Sens. John Thune (R-S.D.) and Ben Nelson (D-Neb.) recently introduced legislation to create a national standard for carrying concealed firearms. Under the bill, folks holding a permit to carry in their home state would be permitted to do so in every state.

Article IV of the Constitution says that “Full faith and credit shall be given in each state to the public acts, records and judicial proceedings of every other state.” The Article gives Congress the power to pass laws regulating the effects of this clause.

The Full Faith and Credit Clause allows court decisions, taxation and extradition to remain valid between states without requiring federal or other legal involvement. Driver’s licenses issued in one state, for example, are valid in all states.

The requirements for obtaining a driver’s license vary considerably among states. In my home state of South Dakota, potential drivers can receive a license at the age of 14 years, while several other states make their teenagers wait until they are 17. While I wouldn’t recommend that a 14-year-old from South Dakota make a road trip to New Jersey anytime soon (or ever, really), it is legal for him or her to do so.

The Full Faith and Credit Clause should be upheld unless there is a massive public interest in a particular law, as in the case of the Defense of Marriage Act.

Passed by overwhelming margins in the U.S. House and Senate in 1996, DOMA gives states the right not to recognize same-sex marriages in other states and prevents the federal government from doing so at all. This situation is a clear example of Congress’ constitutional authority to intervene. No court has ruled DOMA unconstitutional.

The Constitution requires, then, that we properly protect citizens’ Second Amendment rights by allowing them to carry concealed weapons across state lines.

By 2006, 37 states had established “shall-issue” permit laws, which allow anyone seeking a permit to obtain firearms upon passing stated requirements, training or both. Eleven states have some other form of concealed carry, leaving only Illinois, Wisconsin and Washington, D.C., without.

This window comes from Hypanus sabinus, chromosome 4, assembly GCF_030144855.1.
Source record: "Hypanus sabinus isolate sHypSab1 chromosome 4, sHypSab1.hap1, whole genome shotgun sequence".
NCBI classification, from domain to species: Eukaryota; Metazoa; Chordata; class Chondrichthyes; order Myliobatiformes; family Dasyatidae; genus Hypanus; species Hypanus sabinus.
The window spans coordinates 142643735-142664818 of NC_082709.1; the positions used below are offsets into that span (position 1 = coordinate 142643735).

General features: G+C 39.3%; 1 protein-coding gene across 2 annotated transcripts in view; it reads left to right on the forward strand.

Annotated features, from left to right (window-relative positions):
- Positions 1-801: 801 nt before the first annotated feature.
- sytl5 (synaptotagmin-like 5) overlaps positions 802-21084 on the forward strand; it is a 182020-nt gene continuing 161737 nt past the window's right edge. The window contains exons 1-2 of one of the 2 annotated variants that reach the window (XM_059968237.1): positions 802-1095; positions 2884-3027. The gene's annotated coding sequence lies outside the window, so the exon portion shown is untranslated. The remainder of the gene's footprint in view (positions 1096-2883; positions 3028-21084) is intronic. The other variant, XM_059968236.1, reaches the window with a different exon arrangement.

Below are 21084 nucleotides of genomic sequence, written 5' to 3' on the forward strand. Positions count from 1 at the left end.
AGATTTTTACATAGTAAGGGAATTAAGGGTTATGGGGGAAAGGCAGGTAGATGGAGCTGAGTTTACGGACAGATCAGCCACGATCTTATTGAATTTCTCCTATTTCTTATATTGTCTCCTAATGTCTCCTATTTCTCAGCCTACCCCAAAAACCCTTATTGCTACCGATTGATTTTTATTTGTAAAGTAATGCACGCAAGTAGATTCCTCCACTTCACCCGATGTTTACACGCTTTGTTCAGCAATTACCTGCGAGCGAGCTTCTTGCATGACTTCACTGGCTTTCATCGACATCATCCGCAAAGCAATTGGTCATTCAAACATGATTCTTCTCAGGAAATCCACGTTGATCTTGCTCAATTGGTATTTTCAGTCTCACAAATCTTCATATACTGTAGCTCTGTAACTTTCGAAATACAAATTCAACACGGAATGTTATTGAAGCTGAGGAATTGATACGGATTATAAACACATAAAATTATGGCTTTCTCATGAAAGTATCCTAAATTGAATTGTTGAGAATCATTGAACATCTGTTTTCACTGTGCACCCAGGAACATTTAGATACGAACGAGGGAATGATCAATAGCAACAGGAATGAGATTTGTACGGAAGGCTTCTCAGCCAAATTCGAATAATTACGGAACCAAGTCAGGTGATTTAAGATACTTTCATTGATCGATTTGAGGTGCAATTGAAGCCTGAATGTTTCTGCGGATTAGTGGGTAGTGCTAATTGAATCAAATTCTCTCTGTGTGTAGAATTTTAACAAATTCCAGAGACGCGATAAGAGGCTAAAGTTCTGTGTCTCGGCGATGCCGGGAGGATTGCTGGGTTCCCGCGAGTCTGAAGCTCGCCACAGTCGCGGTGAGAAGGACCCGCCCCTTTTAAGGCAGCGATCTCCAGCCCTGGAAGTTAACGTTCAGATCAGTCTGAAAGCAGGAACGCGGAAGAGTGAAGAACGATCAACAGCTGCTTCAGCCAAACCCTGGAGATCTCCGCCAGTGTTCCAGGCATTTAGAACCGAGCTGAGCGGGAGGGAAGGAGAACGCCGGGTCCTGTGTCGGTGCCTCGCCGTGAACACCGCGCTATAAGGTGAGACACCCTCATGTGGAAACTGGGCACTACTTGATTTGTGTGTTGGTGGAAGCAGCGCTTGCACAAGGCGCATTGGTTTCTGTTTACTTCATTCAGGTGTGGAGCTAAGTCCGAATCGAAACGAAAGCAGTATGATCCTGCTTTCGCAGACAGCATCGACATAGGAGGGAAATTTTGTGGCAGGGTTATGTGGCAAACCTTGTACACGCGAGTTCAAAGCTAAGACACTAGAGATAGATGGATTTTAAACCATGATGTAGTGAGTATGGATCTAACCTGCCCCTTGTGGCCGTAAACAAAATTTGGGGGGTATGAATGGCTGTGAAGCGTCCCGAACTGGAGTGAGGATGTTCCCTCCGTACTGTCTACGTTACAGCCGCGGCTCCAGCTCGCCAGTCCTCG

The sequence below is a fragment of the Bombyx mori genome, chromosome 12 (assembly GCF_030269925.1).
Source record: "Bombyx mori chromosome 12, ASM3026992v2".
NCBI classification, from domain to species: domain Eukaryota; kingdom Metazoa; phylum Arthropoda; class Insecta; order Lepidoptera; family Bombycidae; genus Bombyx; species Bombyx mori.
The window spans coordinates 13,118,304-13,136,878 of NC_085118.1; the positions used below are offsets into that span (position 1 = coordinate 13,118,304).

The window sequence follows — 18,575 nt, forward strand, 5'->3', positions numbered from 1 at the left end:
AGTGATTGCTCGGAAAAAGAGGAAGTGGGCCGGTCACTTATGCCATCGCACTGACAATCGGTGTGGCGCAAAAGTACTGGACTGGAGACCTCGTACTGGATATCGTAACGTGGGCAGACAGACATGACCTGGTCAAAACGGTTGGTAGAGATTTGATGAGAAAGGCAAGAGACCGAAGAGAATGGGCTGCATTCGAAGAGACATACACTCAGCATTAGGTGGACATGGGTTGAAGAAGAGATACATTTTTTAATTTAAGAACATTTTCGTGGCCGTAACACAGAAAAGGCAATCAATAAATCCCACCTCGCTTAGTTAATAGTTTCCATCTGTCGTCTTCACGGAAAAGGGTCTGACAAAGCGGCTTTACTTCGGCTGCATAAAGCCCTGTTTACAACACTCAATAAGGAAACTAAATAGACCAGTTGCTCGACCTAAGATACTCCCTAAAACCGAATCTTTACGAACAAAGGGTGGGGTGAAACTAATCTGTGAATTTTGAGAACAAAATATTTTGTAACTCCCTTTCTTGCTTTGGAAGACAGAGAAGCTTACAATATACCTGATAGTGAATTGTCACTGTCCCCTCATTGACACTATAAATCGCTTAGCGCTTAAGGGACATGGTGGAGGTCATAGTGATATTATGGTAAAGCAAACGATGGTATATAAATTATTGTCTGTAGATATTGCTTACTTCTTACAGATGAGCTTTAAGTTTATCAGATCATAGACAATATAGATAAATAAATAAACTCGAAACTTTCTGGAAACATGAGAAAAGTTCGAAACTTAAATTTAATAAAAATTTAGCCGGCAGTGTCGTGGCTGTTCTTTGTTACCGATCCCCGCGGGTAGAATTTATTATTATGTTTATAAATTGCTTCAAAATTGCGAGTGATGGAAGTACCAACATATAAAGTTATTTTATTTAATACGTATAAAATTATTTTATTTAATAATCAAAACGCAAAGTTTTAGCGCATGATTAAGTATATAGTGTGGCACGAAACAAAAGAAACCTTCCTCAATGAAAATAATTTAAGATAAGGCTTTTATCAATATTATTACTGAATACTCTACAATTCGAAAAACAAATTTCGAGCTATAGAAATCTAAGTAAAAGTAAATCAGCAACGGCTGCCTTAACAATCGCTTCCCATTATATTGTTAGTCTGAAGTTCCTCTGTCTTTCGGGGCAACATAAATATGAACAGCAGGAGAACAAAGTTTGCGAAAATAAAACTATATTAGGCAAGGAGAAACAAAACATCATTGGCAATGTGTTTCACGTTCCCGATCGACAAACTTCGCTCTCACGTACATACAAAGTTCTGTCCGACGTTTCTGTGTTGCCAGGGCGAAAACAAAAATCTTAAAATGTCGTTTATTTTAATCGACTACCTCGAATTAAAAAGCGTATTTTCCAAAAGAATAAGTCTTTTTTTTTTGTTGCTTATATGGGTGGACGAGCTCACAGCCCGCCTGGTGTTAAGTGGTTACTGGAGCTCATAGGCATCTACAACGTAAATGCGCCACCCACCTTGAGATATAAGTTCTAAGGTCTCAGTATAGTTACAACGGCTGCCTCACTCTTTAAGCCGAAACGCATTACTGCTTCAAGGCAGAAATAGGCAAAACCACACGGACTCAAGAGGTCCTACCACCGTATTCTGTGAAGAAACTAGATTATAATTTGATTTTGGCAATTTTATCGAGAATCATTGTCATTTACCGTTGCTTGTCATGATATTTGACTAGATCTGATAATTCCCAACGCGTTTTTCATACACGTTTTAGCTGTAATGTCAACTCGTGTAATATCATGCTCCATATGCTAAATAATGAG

Thune and Nelson’s S.R. 388 is still necessary to ensure that law-abiding citizens can defend themselves no matter which state they’re in. The bill would give concealed-carry permits the same legal status as driver’s licenses, while restricting carry in some locations, such as government facilities, non-firearm sporting events and establishments with alcohol licenses.

Mountains of empirical evidence are crystal clear in showing that gun ownership and concealed-carry laws reduce crime across the board. One of my favorite examples, which I referenced in a 2005 column (“Happiness is a Legal Gun in the District,” The Hoya, Sept. 26, 2005, A3), is the hot burglary rate. “Hot” burglaries are those committed when the victims are at home.

The U.S. hot burglary rate is around 10 percent, but approaches 50 percent in Canada and relatively gun-free countries in Europe like the United Kingdom and the Netherlands.

Estimates vary, but armed citizens prevent somewhere around 2.5 million crimes in the United States each year. Compare this with estimates of annual accidental gun deaths, which range between 1,000 and 1,500. Of course, any accidental death is a tragedy, but a much bigger tragedy would be the 2.5 million crimes allowed to happen if citizens couldn’t defend themselves with guns.

Any rationally formed opinion or public policy should consider costs and benefits as well as judge risk.

In his book “Freakonomics,” economist Steven D. Levitt notes that the risk of a child in the United States dying from an accidental gun injury is one in 1 million (per gun), while the risk of a child dying in a swimming pool accident is much higher, at one in 11,000 (per pool). “Molly is roughly 100 times more likely to die in a swimming pool accident at Suzy’s house than in gunplay at Rick’s,” Levitt writes.

But which cause do you hear played up more by the media?

Some may point to supposedly scary risks of letting law-abiding citizens carry concealed firearms across state lines, but these pale in the face of the clear crime-fighting benefits of doing so. S.R. 388 and its companion bill H.R. 226 are good bills and should receive the “full faith and credit” of Congress.

Eric Rodawig is a senior in the College and a contributing editor for The Hoya. He can be reached at rodawigthehoya.com. Thoughtcrime appears every other Friday.

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